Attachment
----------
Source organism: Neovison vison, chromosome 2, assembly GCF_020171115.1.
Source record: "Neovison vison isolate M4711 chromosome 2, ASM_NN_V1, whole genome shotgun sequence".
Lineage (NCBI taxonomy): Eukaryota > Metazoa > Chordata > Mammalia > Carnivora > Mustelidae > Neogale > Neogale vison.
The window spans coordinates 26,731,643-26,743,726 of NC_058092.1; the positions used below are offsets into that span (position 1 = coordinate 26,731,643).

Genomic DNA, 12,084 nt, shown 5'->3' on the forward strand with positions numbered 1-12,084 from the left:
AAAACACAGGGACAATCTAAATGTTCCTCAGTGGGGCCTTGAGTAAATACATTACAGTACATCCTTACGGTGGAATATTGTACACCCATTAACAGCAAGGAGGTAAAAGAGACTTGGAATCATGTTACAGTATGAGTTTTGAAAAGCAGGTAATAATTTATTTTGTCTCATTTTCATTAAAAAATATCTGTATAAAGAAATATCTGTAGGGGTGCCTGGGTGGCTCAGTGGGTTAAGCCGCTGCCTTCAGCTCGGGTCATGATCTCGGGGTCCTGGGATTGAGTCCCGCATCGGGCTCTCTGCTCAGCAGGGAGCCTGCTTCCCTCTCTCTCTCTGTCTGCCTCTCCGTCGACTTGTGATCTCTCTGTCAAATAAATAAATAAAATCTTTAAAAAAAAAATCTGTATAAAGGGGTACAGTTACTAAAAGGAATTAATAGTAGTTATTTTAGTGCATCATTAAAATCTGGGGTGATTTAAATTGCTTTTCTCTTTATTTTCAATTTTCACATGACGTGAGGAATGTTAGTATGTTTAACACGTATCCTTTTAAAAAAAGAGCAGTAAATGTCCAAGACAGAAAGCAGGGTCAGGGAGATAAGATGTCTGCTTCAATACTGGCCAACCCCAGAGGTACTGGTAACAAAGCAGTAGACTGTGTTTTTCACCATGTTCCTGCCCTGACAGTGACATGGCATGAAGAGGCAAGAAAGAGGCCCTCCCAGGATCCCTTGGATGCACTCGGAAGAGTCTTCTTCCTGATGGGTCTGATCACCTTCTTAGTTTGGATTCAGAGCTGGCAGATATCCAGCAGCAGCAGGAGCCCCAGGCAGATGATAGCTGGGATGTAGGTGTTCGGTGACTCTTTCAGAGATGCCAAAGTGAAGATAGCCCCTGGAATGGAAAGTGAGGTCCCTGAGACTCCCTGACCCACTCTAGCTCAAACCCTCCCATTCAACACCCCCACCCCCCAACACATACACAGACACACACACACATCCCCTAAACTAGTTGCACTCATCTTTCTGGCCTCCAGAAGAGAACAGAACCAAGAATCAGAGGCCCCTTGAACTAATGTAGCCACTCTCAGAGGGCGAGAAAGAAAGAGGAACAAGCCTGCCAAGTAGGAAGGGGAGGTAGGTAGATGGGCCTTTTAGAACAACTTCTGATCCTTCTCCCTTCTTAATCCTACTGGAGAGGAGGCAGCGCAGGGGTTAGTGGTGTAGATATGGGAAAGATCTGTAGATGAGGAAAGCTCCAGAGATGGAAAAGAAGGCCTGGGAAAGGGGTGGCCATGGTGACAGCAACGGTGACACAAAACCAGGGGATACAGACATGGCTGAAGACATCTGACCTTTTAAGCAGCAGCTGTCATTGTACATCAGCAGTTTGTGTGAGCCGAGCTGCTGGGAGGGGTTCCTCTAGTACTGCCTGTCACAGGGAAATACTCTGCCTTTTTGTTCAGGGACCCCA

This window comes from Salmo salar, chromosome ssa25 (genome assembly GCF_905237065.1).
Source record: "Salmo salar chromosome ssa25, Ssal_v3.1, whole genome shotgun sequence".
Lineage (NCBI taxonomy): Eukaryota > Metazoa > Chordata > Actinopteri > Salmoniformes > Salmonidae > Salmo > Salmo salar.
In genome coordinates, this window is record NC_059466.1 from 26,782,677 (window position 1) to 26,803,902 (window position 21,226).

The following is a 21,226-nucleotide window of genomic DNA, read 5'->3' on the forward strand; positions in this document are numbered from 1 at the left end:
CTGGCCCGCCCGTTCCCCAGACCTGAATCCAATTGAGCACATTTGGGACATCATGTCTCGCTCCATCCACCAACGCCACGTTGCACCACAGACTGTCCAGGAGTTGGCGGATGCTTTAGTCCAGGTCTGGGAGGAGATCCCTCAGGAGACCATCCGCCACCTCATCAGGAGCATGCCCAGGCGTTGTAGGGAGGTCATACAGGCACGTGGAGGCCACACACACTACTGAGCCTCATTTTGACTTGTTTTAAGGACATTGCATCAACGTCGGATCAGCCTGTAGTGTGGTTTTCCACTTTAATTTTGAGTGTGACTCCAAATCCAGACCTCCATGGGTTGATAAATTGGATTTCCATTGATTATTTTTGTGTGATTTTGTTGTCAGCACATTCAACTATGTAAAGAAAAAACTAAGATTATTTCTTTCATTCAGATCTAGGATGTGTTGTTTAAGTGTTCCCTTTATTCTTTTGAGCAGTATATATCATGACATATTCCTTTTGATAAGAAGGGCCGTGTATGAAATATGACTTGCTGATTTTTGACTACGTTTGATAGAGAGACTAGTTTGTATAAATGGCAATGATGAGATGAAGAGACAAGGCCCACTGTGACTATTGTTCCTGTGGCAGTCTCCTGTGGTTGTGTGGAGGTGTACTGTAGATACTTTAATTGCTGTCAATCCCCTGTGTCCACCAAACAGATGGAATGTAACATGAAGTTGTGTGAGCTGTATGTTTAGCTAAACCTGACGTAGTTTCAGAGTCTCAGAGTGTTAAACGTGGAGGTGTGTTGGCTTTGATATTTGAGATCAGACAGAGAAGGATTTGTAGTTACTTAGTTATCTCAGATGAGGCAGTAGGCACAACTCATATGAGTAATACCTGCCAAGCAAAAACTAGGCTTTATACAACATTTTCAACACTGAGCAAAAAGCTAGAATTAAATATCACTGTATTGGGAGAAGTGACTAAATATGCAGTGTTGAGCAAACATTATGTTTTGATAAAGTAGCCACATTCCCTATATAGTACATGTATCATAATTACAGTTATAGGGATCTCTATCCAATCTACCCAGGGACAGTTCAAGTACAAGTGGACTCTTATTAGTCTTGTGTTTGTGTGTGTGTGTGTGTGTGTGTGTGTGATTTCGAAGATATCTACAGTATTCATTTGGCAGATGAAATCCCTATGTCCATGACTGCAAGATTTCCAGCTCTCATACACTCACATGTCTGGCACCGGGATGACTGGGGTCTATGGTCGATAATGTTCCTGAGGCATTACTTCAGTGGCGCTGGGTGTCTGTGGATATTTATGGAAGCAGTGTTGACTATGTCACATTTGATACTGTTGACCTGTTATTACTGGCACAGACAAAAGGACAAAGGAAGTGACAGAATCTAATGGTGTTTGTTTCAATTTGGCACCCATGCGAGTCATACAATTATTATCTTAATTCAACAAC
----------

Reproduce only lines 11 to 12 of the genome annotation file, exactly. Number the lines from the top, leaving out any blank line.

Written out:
The following is a 21,226-nucleotide window of genomic DNA, read 5'->3' on the forward strand; positions in this document are numbered from 1 at the left end:
CTGGCCCGCCCGTTCCCCAGACCTGAATCCAATTGAGCACATTTGGGACATCATGTCTCGCTCCATCCACCAACGCCACGTTGCACCACAGACTGTCCAGGAGTTGGCGGATGCTTTAGTCCAGGTCTGGGAGGAGATCCCTCAGGAGACCATCCGCCACCTCATCAGGAGCATGCCCAGGCGTTGTAGGGAGGTCATACAGGCACGTGGAGGCCACACACACTACTGAGCCTCATTTTGACTTGTTTTAAGGACATTGCATCAACGTCGGATCAGCCTGTAGTGTGGTTTTCCACTTTAATTTTGAGTGTGACTCCAAATCCAGACCTCCATGGGTTGATAAATTGGATTTCCATTGATTATTTTTGTGTGATTTTGTTGTCAGCACATTCAACTATGTAAAGAAAAAACTAAGATTATTTCTTTCATTCAGATCTAGGATGTGTTGTTTAAGTGTTCCCTTTATTCTTTTGAGCAGTATATATCATGACATATTCCTTTTGATAAGAAGGGCCGTGTATGAAATATGACTTGCTGATTTTTGACTACGTTTGATAGAGAGACTAGTTTGTATAAATGGCAATGATGAGATGAAGAGACAAGGCCCACTGTGACTATTGTTCCTGTGGCAGTCTCCTGTGGTTGTGTGGAGGTGTACTGTAGATACTTTAATTGCTGTCAATCCCCTGTGTCCACCAAACAGATGGAATGTAACATGAAGTTGTGTGAGCTGTATGTTTAGCTAAACCTGACGTAGTTTCAGAGTCTCAGAGTGTTAAACGTGGAGGTGTGTTGGCTTTGATATTTGAGATCAGACAGAGAAGGATTTGTAGTTACTTAGTTATCTCAGATGAGGCAGTAGGCACAACTCATATGAGTAATACCTGCCAAGCAAAAACTAGGCTTTATACAACATTTTCAACACTGAGCAAAAAGCTAGAATTAAATATCACTGTATTGGGAGAAGTGACTAAATATGCAGTGTTGAGCAAACATTATGTTTTGATAAAGTAGCCACATTCCCTATATAGTACATGTATCATAATTACAGTTATAGGGATCTCTATCCAATCTACCCAGGGACAGTTCAAGTACAAGTGGACTCTTATTAGTCTTGTGTTTGTGTGTGTGTGTGTGTGTGTGTGTGTGATTTCGAAGATATCTACAGTATTCATTTGGCAGATGAAATCCCTATGTCCATGACTGCAAGATTTCCAGCTCTCATACACTCACATGTCTGGCACCGGGATGACTGGGGTCTATGGTCGATAATGTTCCTGAGGCATTACTTCAGTGGCGCTGGGTGTCTGTGGATATTTATGGAAGCAGTGTTGACTATGTCACATTTGATACTGTTGACCTGTTATTACTGGCACAGACAAAAGGACAAAGGAAGTGACAGAATCTAATGGTGTTTGTTTCAATTTGGCACCCATGCGAGTCATACAATTATTATCTTAATTCAACAAC